So you got fired. What now? Is your career over? Will any employer be willing to hire you knowing that you were let go? As upsetting as this situation is, try not to lose your composure. Many people have been fired from a job and have ended up in a career where they were much happier. Here are some tips that will help you move past this chapter:
Have an honest and professional conversation with your (previous) employer. It is important that you understand why you have been let go. This feedback is valuable information that will help you in your career. Take ownership for your mistakes and thank them for the opportunity. If you are professional during this conversation, it will leave the employer with a positive impression of you.
Make a plan. So you are not going to work each day. What are you going to be doing? Are you going to take a few weeks off to decompress? Are you going to start looking for work immediately? Are you going to start learning about amateur radio? Your options are endless, but it is better if you are operating from a plan. Try not to let your days become aimless; have a list of what you want to accomplish each day, and stick to it.
Do something. One of the tricky things about losing your job is that it can lead to a gap on your resume. The problem is that the resume gap can be even more damaging to your job prospects than being let go from your job. You can fill in the resume gap with employment, volunteer work, or education. Ideally, it should be something that relates to your occupation or industry.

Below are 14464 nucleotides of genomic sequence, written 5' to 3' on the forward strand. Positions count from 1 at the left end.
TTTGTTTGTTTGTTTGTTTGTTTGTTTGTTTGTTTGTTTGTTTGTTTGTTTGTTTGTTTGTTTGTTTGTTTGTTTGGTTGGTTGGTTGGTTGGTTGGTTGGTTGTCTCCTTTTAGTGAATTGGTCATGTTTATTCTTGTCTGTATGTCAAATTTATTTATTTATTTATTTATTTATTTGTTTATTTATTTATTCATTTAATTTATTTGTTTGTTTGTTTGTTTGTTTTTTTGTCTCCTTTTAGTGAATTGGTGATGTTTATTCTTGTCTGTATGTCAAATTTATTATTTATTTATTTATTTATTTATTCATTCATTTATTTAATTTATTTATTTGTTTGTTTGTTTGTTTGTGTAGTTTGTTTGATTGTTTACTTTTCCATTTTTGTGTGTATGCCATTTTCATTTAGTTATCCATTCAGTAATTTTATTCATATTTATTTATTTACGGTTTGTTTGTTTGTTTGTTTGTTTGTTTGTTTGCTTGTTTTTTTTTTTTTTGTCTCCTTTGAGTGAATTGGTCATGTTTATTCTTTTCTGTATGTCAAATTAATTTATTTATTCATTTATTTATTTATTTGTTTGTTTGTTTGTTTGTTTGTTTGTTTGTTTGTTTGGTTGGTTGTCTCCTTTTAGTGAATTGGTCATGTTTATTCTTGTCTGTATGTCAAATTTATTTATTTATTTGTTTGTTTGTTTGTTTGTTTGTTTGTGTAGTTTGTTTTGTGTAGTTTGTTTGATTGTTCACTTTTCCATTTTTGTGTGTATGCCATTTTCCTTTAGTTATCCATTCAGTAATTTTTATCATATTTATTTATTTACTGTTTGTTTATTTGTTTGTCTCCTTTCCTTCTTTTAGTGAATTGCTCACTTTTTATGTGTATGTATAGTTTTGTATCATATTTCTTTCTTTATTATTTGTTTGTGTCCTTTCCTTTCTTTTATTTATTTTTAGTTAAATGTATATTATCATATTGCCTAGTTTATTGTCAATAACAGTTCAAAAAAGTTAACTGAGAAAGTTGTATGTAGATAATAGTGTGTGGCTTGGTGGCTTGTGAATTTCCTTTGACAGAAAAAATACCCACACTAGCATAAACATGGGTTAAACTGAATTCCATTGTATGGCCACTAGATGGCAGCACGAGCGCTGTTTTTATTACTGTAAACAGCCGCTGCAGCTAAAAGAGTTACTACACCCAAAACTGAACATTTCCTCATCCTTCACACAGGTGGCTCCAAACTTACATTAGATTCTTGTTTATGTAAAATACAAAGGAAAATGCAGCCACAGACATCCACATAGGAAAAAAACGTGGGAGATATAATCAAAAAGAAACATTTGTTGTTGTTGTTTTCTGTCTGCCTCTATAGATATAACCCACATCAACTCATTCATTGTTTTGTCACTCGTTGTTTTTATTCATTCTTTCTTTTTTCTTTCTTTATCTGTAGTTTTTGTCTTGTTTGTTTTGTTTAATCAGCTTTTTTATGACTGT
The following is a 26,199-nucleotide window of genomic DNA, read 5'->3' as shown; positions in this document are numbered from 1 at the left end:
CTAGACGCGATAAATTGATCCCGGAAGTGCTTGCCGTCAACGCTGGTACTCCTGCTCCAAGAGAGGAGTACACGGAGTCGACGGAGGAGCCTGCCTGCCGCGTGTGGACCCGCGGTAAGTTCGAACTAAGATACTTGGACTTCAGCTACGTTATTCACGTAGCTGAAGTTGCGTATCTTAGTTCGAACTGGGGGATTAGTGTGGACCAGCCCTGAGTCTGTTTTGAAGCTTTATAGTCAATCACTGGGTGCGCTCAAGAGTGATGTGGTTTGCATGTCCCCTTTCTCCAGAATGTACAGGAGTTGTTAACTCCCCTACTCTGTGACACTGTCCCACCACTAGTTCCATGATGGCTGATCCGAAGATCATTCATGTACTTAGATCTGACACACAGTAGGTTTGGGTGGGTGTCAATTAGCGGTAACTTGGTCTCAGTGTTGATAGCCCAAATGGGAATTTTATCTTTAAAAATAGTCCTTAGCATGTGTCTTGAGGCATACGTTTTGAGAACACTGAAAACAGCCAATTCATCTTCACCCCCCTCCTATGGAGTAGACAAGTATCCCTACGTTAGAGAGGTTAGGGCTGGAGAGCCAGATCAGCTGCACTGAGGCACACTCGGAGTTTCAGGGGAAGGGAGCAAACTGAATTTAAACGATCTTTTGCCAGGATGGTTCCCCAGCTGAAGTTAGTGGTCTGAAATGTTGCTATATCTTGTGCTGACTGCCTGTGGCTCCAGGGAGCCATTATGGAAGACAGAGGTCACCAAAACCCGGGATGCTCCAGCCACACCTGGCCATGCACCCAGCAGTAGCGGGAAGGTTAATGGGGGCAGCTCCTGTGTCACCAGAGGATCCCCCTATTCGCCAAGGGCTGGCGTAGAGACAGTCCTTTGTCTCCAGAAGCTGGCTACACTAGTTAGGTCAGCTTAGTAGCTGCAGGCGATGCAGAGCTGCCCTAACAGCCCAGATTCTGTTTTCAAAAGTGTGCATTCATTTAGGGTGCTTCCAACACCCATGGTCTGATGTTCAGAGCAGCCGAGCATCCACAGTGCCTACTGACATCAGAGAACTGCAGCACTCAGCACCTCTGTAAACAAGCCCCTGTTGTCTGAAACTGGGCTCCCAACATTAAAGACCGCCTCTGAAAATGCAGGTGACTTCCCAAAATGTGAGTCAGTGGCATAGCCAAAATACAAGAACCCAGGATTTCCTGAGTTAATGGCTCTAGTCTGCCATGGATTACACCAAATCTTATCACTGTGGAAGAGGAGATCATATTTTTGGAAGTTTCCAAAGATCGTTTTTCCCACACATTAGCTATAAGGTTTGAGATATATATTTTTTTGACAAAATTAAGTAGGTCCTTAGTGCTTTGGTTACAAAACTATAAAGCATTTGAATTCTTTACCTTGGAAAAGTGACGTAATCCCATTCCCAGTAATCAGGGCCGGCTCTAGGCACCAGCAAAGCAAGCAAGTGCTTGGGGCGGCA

Get started. After losing your job, it can be tempting to hide out in your bedroom for a while. The last thing that you want to do is to set yourself up for rejection from another employer. Allow yourself to start slowly: Make a resume; write a cover letter; do some industry research. By taking a small step each day, you keep yourself focused and you stay on track with your goals.
Be ready to talk about it to potential employers. Once you start getting job interviews you need to have an answer ready for that dreaded question, 'Why did you leave your last job?'. Be direct and explain why you were let go and then try to shift the focus to what you learned from the experience and what you have been doing since. Everybody makes mistakes; if you can show the employer that you have taken responsibility for yours, they might be willing to give you a chance.
You never wanted to be in this situation, but here you are. You have a choice; you can allow this to bring you down or you can use it to propell you into the next stage of your career. Try to stay positive and to think about this as an opportunity to find a position that is a better fit. If you don't know what you want, then perhaps now is the time to try something that you have never done before. Good luck!
(Written by Karen Bivand, Image Courtesy of marcolm at FreeDigitalPhotos.net)